Olly Writes

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Tag Archives: photography

Sunday in the Cotswolds

Another weekend has passed and with it, another walking experience amongst Bristol’s Brunel Walking Group. As I don’t visit the Cotswolds too often on my own and can rarely justify the hour’s drive each way when I’m walking solo, I took this opportunity to join a ramble to the east and slightly south of Stroud. No sooner had I arrived at the meeting point in Bristol, I was asked to be an additional driver – it was fortunate then that I’d filled my fuel tank 5 minutes before!

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This walk began in an area known as Frampton Mansell, with Aston Down airfield located on the south side of the A419. We were to head north in an anti-clockwise direction towards Edgeworth, which was heavily shadowed beneath the terror of dark clouds…

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Quantock Greenway North (Part 2)

I apologise for wait. My laptop’s keyboard suddenly turned erratic just over a week ago and as certain keys had lost their function, one by one, I’ve only just this evening gotten around to fitting the replacement keyboard. This will be the conclusion to my first Quantocks walk. In the mean time, I’m also behind on other walks that have happened in the time since, not to mention all the other issues and topics I’ve been wanting to write about while I’ve struggled to even load a successful laptop boot.

We concluded Part 1 with a lunch stop at Triscombe Stone. Just a nudge beyond the halfway point, the walk continues clockwise around the western edge of the northern hills and it’s on we march towards Bicknoller.

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The Quantock Greenway North (Part 1)

This is a walk I completed on Good Friday and my first solo venture down on to the Quantock Hills; almost a year to the day when I joined the walking group on a trek across Exmoor, a few miles further west along the coast. I have been meaning to write about this ever since but a couple of items have held me back… One being the time it takes to sort through and organise my photos (having snapped over 200, I then uploaded 140 to Flickr!) but more recently, I am having keyboard problems where, for example, I have to avoid using all apostrophes and I can only create an open bracket by holding the right shift key.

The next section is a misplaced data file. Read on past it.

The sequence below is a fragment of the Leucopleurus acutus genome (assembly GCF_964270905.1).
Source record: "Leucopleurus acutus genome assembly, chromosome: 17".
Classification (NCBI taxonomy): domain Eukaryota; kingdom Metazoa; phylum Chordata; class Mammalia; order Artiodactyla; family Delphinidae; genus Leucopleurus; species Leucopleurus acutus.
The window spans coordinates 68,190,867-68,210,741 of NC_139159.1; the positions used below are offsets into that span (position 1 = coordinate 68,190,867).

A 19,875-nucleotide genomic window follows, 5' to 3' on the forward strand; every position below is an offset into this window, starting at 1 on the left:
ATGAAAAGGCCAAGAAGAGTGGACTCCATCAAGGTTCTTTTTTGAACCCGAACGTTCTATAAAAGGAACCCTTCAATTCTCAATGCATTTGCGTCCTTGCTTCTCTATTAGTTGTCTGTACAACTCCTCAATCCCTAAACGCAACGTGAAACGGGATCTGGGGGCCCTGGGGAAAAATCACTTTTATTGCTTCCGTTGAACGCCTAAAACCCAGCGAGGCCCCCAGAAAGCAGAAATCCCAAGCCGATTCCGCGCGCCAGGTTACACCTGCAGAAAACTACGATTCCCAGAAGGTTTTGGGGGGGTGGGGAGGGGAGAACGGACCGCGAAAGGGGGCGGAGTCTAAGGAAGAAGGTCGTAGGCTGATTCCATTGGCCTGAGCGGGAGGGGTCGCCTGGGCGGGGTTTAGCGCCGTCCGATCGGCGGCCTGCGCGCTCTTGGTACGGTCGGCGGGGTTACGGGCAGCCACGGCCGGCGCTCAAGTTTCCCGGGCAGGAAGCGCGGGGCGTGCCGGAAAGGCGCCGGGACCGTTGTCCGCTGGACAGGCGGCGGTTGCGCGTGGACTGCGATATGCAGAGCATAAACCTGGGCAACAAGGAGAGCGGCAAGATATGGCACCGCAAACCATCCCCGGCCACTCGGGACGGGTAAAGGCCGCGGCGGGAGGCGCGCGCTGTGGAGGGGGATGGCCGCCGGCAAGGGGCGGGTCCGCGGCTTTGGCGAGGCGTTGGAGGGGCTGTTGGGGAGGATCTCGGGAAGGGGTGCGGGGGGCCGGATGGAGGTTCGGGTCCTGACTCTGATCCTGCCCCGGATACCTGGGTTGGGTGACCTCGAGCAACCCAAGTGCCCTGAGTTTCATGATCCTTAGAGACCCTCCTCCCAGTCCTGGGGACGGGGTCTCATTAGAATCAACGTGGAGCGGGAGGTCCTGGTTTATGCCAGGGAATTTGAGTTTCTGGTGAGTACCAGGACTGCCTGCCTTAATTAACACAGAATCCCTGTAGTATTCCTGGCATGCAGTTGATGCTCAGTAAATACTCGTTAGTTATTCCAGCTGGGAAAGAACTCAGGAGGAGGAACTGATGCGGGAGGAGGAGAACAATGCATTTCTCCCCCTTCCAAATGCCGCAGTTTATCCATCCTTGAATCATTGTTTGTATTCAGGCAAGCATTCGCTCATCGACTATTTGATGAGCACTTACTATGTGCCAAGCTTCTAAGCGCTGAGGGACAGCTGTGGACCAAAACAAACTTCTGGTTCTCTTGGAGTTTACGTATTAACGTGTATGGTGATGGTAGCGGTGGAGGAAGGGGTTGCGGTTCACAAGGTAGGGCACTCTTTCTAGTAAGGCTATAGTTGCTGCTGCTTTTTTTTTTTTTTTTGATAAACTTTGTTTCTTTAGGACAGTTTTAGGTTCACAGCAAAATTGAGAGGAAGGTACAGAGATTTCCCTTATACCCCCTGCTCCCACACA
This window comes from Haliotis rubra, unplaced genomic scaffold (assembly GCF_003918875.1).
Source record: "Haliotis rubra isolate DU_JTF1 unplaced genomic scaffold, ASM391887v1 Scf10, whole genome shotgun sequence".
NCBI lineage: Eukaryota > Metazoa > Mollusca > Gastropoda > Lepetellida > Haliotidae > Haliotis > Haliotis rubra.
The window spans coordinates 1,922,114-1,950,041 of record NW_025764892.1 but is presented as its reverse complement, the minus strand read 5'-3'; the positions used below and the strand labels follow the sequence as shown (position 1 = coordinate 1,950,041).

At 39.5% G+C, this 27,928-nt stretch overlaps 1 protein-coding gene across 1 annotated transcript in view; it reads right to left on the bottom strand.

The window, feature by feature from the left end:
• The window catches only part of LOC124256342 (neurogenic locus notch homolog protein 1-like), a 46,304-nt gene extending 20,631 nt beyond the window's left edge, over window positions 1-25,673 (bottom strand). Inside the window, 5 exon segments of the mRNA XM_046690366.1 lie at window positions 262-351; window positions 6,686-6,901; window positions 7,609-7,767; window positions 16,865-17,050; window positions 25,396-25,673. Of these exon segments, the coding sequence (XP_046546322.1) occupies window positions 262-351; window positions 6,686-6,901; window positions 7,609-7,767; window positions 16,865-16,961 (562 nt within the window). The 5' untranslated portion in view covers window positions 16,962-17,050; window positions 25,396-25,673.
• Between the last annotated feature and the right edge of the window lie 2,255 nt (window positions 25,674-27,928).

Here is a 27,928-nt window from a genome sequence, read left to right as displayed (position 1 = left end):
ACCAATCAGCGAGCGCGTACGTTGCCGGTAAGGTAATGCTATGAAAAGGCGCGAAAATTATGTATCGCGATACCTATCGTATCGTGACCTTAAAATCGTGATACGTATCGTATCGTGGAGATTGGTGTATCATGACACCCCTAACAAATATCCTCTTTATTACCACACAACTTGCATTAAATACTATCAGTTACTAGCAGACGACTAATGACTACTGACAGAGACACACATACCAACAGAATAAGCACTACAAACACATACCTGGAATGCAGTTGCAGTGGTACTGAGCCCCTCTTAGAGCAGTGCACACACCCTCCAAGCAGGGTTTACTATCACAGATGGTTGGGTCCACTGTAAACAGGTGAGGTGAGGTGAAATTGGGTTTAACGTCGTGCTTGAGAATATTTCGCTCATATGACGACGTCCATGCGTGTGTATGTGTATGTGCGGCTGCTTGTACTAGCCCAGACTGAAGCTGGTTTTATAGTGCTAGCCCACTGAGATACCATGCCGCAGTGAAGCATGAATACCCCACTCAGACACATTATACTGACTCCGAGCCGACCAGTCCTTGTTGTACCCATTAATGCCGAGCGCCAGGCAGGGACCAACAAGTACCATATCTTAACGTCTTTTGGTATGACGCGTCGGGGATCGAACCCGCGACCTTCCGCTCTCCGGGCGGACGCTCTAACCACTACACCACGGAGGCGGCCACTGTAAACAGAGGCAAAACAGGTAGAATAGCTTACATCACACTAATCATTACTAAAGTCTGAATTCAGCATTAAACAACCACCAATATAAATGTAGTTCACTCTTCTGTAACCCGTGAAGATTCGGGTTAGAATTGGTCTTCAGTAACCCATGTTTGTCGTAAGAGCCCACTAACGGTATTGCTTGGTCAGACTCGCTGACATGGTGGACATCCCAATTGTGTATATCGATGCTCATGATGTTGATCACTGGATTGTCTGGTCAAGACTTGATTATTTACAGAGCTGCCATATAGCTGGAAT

But I will get there!

You can find the guide for this walk available online (The Quantock Greenway) and it is the same path that I set-out to follow. This first stretch, across the northern section of the hills, equates to 21 miles in total. Later this month (and again, in preparation for the 30-mile Mercury Mendip Challenge on the 1st of June), I’ll be driving south to complete the southern stretch, which tallies in at around 18 miles.

Due to time constraints and issues mentioned at the top, I have now decided to split this first 21-mile section in to 2 parts. This post will guide you from Holford to Crowcombe via. Great Wood.

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From Me to Yeo

A walk along the River Yeo in North Somerset has been on the cards for as long as I’ve lived in Wrington. It quite literally is on my doorstep! After four-months of gazing up at the overcast skies, I decided, two-weeks ago, that I would set out and see it all for myself.

This is a walk that begins in my current village of Wrington but sets off to explore much of the perhaps lesser-known local area.

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Always Walking

You know me; I like to walk. As much as I also enjoy writing, I’ve found it hard to keep you up to date with my walks of the past fortnight, because there have been three of them! This post is going to briefly summarise two of them, because you’ve (hopefully) seen much of each route before the third walk, being a new one to me, is going to require more effort and dedication before you see it published.

No, that is not a selfie!

So, starting off one day before my 29th birthday; I took a routine climb up to Crook Peak, two-months ahead of the 30-mile Mendip Challenge.

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This is Wiltshire